Whitman distanced herself from her own party due to what she saw as Donald Trump's blatant disregard for constitutional norms such as accepting the results of a free and fair election. Her principled stance and support for Biden ultimately led to her nomination as the diplomat to Kenya. For Whitman, the issue of accepting election results is not just a political matter; it is a fundamental tenet of democracy.  

Whitman’s background and values have therefore shaped her into an advocate for the sanctity of free and fair elections, a stance that she carried with her into her diplomatic role. It wouldn’t stretch credulity to assume that, in her view, if Raila and company had evidence of outcome-determinative malpractice in last year’s presidential poll, they would have presented it to the Supreme Court which would have annulled the election like it did in 2017. 

Fighting the last war 

"Fighting the last war" is a strategic concept that refers to the act of preparing for or responding to a new situation or conflict by using tactics and strategies that were effective in a previous one. The approach is often criticized because it fails to adapt to the changing circumstances and dynamics of the current situation.  

The Japanese soldiers who persisted in combat long after World War II's end have become a poignant metaphor for the dangers of fighting the last war. These days the term is mostly used for entrenched political ideologies that refuse to accept the realities of the day.  The dedication of soldiers fighting a lost cause, while admirable, ultimately leads to naught.

Like these soldiers, such factions cling to outdated strategies, resisting change even when the battle has evolved.  This underscores the importance of adapting to shifting landscapes. Similarly, in politics, embracing contemporary contexts and discarding obsolete notions is vital for ensuring future victories. 

That Whitman’s relatively mundane appraisal of last year’s elections would stir such ire in Raila is proof positive of his Trumpesque divorce from reality and drift into a psychologically crippling election denialism that leaves Azimio fighting the last war instead of gathering its wits in preparation for the next fight.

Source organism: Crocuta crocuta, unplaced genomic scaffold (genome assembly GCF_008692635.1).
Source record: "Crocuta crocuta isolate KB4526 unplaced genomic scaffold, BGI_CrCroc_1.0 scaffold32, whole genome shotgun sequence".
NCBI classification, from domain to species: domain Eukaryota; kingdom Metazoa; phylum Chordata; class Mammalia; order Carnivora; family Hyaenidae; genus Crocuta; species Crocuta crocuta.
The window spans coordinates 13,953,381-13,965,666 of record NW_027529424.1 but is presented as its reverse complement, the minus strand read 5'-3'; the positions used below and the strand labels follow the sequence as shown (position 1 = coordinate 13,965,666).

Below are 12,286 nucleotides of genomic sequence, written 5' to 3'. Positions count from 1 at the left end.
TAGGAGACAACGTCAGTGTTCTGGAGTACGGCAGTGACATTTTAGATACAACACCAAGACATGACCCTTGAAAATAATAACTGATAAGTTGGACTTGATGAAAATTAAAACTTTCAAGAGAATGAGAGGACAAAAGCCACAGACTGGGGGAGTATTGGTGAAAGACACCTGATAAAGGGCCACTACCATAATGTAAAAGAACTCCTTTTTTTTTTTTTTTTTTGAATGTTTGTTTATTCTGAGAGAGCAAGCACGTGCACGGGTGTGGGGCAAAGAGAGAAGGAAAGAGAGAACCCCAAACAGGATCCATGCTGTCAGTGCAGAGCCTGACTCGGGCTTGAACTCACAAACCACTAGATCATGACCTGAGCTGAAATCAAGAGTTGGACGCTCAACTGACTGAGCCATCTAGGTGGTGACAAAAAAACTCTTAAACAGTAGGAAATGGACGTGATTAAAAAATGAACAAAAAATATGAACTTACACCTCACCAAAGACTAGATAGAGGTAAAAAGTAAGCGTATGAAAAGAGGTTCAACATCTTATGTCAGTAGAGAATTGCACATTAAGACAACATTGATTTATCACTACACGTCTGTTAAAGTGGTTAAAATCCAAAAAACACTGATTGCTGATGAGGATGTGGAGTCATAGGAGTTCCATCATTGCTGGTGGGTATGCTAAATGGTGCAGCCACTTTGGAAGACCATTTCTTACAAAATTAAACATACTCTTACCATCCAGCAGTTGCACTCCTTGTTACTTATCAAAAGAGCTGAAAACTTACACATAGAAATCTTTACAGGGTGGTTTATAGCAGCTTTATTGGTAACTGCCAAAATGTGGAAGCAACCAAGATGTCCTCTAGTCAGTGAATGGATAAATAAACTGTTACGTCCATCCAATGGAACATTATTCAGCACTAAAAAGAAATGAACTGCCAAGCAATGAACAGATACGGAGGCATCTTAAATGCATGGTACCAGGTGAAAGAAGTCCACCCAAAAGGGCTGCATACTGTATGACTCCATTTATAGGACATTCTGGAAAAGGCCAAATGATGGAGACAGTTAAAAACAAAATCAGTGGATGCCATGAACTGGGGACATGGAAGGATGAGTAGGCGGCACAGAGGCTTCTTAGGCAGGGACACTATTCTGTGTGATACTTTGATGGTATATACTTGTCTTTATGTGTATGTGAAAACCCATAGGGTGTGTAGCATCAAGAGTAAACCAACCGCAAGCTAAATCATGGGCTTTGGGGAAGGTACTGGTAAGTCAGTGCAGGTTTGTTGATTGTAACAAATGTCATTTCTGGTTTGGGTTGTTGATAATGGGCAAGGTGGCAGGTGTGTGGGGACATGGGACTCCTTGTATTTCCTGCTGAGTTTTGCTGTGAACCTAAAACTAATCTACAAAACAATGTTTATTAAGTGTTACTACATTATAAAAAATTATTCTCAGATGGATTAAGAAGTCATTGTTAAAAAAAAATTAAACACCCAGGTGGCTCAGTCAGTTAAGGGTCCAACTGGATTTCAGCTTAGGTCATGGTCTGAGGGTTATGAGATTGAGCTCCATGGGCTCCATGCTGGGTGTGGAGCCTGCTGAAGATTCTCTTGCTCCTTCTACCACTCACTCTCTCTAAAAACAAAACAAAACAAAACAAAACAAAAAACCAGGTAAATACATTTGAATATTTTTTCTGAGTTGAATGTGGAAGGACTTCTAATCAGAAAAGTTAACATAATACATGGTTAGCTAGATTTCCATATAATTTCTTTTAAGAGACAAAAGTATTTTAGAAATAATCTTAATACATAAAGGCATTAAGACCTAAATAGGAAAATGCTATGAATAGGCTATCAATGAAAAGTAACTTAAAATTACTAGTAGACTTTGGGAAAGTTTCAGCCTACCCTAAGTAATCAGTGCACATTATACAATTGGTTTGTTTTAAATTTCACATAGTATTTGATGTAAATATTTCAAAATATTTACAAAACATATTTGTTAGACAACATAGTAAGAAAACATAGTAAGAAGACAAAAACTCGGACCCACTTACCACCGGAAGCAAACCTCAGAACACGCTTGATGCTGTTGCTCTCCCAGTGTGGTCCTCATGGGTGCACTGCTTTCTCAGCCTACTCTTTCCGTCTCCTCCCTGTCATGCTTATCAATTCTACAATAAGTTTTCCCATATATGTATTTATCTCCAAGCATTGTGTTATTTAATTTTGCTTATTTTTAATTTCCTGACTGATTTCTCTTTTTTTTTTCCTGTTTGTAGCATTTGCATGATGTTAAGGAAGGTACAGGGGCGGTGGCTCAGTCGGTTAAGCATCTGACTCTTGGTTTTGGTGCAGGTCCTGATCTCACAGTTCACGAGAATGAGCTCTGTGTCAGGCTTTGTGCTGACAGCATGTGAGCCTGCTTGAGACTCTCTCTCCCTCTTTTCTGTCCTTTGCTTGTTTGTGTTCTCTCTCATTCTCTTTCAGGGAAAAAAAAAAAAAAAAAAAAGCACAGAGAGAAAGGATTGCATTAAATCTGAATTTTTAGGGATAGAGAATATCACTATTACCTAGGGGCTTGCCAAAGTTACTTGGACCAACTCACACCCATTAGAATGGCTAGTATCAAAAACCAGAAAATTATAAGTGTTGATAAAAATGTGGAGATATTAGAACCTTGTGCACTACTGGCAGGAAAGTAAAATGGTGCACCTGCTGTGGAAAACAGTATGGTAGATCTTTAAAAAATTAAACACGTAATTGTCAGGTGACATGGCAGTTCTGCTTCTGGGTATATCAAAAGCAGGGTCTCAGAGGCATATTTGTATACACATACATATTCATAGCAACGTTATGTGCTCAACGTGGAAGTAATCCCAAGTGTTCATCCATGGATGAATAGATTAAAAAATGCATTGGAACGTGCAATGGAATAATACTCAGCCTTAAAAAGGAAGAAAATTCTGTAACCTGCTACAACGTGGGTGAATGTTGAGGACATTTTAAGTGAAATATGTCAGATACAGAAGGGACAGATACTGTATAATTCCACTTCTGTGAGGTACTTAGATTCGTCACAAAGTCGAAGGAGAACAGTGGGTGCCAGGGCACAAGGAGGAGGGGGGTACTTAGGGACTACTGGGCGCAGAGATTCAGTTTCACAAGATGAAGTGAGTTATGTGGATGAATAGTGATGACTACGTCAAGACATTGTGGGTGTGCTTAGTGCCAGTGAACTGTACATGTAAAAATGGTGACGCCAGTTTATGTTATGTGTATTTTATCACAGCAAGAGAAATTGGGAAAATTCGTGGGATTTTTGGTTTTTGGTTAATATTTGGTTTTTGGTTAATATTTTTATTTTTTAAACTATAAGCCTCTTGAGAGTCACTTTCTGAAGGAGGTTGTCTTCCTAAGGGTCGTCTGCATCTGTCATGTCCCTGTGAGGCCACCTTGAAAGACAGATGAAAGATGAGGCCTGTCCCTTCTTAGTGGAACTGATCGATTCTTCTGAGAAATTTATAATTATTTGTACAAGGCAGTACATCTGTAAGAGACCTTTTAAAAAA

And “psychologically crippling” is the operative phrase here. It’s hard to inspire your supporters by reminding them constantly about how their victory was stolen - sans evidence - yet they had pinned their hopes of a better future on you. The sad tale of Robert Kioko’s (28) self-immolation in Mombasa recently is a visceral reminder of this. The man doused himself with petrol and set himself alight protesting Raila's stolen election. To quote the poet, “There's nothing like the sight of an amputated spirit. There's no prosthetic for that.”  

Yet, as history has shown us, Raila is at his most potent as a politician when he has a hopeful message to flog. This is the Raila of 2007, 2013 and 2017. Hope cultivates unity, transcends divides, and inspires people to believe in positive change. The leaders who wield it articulate compelling futures and foster trust and resilience in their supporters. 

While realism is crucial, hope instills determination to overcome obstacles. In an era of uncertainty, selling hope doesn't just win votes; it shapes destinies, propelling societies towards brighter horizons. Our history is replete with transformative movements ignited by hopeful rhetoric. Raila should know, he’s been at the helm of more than a few of them. It’s not too late to find that spark again.